HONG KONG – Hong Kong Thursday made a surprise buyout of 30 billion pounds ($37 billion) to the London Stock Exchange.
The Hong Kong Stock Exchange said on Wednesday it had submitted an offer to the London Stock Exchange LSE (LNSTY) to bring the two companies together in a cash and stock deal worth £29.6 billion or £ 31.6 billion ($39 billion) including debt.
If this happens, the acquisition will create the world’s third largest stock exchange group behind the New York Stock Exchange and Nasdaq in terms of the value of listed companies.
It will also be the largest foreign acquisition of a listed company in the UK since TAK acquired Shire in 2018.
Hong Kong Chief Executive Charles Lee told reporters at a conference call that the deal “redefine global capital markets for decades to come,” This will strengthen Hong Kong’s position as the main link between mainland China, Asia and the rest of the world.
However, there are plenty of obstacles to be faced here. Hong Kong’s offer comes at a politically sensitive time. The uncertainty of Brexit casts a shadow over London’s role as a global financial center. Meanwhile, Hong Kong – Asia’s No. 1 financial center – has been shaken by months of pro-democracy protests sparked by fears that Beijing is tightening its grip on the city.
The Hong Kong government supports seven of the 13 stock market managers, including the CEO, according to its website. In addition, the President’s appointment is subject to the approval of Hong Kong Chief Executive Carrie Lam.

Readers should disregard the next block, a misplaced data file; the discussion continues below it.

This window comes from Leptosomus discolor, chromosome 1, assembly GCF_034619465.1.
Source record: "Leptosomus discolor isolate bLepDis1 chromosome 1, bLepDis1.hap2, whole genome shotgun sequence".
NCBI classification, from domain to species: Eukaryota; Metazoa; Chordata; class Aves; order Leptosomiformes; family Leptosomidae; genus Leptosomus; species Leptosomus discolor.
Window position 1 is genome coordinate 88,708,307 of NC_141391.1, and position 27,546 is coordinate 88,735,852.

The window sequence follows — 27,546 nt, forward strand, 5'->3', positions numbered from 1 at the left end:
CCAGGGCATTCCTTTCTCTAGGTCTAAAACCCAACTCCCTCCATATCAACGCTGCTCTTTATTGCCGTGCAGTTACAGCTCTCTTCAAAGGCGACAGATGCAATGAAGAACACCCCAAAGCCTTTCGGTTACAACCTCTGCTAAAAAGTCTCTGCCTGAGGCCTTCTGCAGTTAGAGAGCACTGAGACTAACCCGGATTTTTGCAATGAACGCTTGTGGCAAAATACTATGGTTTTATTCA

Analysts at Bernberg said the deal would give Hong Kong control of the stock markets in the UK and Italy, as well as the main infrastructure of European debt markets, and thus face “elevated political risks.”
“The London Stock Exchange is a critically important part of the UK financial system, so as you would expect, the government and the regulators will be looking at the details closely,” a government spokesperson said.
The offer is also conditional on the London Stock Exchange ending the proposed acquisition of Refinitiv, which was announced last month. The £22bn ($27bn) deal aims to turn the London Stock Exchange into a global markets giant to rival Michael Bloomberg.
In a statement, LSE described Hong Kong’s offer as “unsolicited.” They would consider the proposal but confirmed their commitment to the Refinitiv deal.
LSE shares rose as much as 11% on the news show in Hong Kong, before cutting those gains slightly.
“We express our admiration for the City of London and LSE for giving all stakeholders the opportunity to openly evaluate our transactions and conclude that it is a convincing deal,” LSE told reporters.
James Fok, head of HKEX strategy, said the deal was about “connecting the plumbing” between the two markets, giving investors and exporters access to a larger pool of capital.
HKEX had to overcome political objections to its takeover of the London Metal Exchange in 2012. Since then, it “invested heavily in the UK, created a lot of jobs and paid a lot of taxes,” and the London Metal Exchange has remained a “quintessential British institution,”
HKEX said it will seek a secondary listing on the London Stock Exchange after the deal is completed to reflect its commitment to the UK.